This new faith, called Christianity, hinged on Jesus Christ being fully God or the savings acts of Jesus through his death and resurrection would mean nothing. Also, the faith of the apostles and Jesus were rooted in the monotheistic tradition of Judaism which states there is only one God who always existed. As you can see, the early church had a major theological dilemma, and it took hundreds of years for the Church to work this problem out.
The early church dealt with significant theological issues such as: Who is God? Who is Jesus? How can Jesus be God, if God existed from the beginning? But if Jesus is not God, then his life, death, and resurrection have no saving acts that can only come from God. But if Jesus is God, do we have more than one God? But we all know two or more God’s cannot exist since we are all aware, just as the ten commandments states, there is only one God and there can be no other Gods before me.
To the early Christian Church, the coequal divinity of Christ was of the highest urgency, because our salvation was at stake. If Christ is not truly divine, then he is a creature like us and has no special standing before God. We are all still in our sins, and therefore Christ does not offer salvation.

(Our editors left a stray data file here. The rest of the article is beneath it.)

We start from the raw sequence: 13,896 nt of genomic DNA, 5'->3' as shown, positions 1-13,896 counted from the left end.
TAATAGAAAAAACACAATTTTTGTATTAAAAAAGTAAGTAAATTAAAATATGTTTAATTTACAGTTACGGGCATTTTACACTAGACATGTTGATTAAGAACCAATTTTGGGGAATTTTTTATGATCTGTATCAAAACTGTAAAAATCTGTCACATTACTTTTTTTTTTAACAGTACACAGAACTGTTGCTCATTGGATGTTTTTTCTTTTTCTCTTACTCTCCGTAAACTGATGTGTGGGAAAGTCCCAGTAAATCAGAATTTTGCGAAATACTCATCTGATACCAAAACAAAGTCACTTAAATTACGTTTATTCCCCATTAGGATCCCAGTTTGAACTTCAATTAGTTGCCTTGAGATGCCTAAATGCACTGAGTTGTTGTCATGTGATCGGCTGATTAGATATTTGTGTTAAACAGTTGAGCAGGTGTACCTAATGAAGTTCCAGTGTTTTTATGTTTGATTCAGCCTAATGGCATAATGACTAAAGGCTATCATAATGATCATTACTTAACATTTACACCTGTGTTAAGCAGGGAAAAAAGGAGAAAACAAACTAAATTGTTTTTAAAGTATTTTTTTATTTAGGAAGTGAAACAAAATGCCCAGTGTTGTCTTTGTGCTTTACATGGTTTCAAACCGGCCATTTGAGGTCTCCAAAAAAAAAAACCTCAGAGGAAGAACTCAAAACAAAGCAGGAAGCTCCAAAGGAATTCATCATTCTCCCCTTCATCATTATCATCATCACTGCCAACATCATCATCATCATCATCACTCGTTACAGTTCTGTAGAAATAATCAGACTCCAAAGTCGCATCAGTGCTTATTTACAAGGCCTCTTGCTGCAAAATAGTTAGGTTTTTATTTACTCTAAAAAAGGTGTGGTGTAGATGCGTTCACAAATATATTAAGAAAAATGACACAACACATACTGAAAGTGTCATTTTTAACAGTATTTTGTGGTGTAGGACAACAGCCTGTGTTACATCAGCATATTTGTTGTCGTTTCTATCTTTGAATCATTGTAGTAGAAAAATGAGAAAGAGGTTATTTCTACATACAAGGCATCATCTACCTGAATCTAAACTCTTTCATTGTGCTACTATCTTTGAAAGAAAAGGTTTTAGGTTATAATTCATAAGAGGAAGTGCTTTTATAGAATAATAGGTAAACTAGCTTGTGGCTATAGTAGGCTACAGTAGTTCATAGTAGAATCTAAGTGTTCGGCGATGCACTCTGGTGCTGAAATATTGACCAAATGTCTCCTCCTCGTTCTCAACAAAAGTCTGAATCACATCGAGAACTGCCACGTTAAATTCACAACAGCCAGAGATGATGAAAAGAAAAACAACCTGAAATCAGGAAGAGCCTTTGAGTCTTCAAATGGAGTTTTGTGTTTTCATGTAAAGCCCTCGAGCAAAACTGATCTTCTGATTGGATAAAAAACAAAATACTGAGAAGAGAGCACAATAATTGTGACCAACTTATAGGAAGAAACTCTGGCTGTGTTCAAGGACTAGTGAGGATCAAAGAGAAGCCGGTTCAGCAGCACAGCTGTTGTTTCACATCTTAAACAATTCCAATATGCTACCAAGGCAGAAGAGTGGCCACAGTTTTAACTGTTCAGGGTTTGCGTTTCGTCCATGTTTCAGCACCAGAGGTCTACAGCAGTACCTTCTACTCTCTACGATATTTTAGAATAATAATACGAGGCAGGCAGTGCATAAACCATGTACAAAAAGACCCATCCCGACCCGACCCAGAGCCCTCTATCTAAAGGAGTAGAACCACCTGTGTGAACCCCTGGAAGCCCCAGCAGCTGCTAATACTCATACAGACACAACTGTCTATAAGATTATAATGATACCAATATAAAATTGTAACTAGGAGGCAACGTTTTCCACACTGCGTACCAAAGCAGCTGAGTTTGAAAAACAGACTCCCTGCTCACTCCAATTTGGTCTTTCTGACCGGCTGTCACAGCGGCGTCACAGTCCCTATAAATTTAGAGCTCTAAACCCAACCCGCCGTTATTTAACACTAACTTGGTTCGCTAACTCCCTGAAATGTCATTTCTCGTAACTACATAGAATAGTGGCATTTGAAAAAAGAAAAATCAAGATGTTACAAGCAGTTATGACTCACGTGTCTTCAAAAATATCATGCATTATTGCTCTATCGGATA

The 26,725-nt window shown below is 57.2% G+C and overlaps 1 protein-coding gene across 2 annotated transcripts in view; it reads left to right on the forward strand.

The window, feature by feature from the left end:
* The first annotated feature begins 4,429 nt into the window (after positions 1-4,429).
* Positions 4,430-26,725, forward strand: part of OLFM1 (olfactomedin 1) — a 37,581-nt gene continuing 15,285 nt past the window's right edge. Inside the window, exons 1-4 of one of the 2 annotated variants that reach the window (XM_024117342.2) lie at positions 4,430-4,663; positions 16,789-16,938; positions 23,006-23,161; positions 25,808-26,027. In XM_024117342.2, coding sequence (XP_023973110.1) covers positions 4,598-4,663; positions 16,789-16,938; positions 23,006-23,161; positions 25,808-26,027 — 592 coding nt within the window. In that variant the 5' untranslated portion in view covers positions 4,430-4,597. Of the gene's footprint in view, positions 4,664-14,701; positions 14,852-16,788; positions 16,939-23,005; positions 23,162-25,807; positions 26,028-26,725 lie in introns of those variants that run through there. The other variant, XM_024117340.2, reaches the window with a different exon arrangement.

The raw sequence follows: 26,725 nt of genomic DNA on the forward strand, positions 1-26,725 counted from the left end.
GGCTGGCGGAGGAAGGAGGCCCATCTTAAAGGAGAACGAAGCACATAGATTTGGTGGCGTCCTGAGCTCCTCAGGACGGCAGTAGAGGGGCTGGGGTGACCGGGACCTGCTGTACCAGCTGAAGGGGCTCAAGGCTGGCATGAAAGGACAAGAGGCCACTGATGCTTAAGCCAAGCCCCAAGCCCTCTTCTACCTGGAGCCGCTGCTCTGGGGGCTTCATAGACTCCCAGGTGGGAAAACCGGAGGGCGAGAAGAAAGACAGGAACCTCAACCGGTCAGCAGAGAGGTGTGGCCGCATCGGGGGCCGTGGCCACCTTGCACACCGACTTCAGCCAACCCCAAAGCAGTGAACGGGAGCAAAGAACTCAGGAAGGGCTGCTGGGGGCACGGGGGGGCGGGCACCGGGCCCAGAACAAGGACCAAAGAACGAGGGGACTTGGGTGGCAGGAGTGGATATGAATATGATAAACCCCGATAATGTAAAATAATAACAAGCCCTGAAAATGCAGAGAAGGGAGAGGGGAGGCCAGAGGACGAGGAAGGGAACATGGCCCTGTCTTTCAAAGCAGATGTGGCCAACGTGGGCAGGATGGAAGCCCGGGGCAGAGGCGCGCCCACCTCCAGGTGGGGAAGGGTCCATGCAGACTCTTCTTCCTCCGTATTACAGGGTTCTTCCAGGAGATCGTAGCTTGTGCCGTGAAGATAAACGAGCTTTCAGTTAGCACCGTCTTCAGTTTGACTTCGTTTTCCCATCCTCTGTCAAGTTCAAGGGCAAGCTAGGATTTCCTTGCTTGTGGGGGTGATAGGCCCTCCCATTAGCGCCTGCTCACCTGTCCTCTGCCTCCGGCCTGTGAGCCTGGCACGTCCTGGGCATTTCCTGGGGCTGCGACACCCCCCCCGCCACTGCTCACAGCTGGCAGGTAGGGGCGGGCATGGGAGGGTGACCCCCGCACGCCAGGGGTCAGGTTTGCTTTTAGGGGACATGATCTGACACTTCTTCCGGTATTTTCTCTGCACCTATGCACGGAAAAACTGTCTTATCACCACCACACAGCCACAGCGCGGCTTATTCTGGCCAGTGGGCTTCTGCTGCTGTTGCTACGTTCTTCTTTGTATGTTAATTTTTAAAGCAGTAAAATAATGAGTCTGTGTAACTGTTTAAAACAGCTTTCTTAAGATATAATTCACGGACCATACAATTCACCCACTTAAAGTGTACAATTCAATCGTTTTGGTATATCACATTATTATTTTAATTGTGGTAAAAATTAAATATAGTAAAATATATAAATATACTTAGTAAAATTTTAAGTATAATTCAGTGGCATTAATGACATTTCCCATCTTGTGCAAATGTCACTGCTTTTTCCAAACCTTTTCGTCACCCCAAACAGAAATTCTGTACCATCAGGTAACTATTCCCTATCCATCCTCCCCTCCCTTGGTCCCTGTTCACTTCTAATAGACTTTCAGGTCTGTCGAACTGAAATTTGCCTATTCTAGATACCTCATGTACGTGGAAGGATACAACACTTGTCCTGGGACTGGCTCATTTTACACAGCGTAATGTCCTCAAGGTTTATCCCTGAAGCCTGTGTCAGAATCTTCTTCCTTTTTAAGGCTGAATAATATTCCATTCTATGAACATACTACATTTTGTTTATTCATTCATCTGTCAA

Do you see the dilemma of the early church? Are you starting to see how the Trinitarian nature of God came about even though it was not explicitly spelled out to us in Scripture? Thus the long process of the Trinitarian nature of the one true God began to be worked out and revealed among God’s people.
The trinitarian issue, through many heresies, debates, exiles, and deaths, mostly came to a conclusion at the Council of Nicea in the year 325 C.E. summoned by Emperor Constantine. The Council of Nicea was called to deal with the Arian question which in simplistic terms states that the Son was not fully God, but at the same time, way more than Human. In response to Arianism, the Council of Nicea gave us an answer to the Arian question. I think you may be a little familiar with the Response from the Council of Nicea. Here are a few phrases from that council held so long ago that shape our belief in the One true God, Father, Son, and Holy Spirit. “We believe in one God, the Father, the Almighty, maker of heaven and earth, of all that is, seen and unseen. We believe in one Lord, Jesus Christ, the only Son of God, eternally begotten of the Father, God from God, Light from Light, true God from true God, begotten, not made, of one Being with the Father.”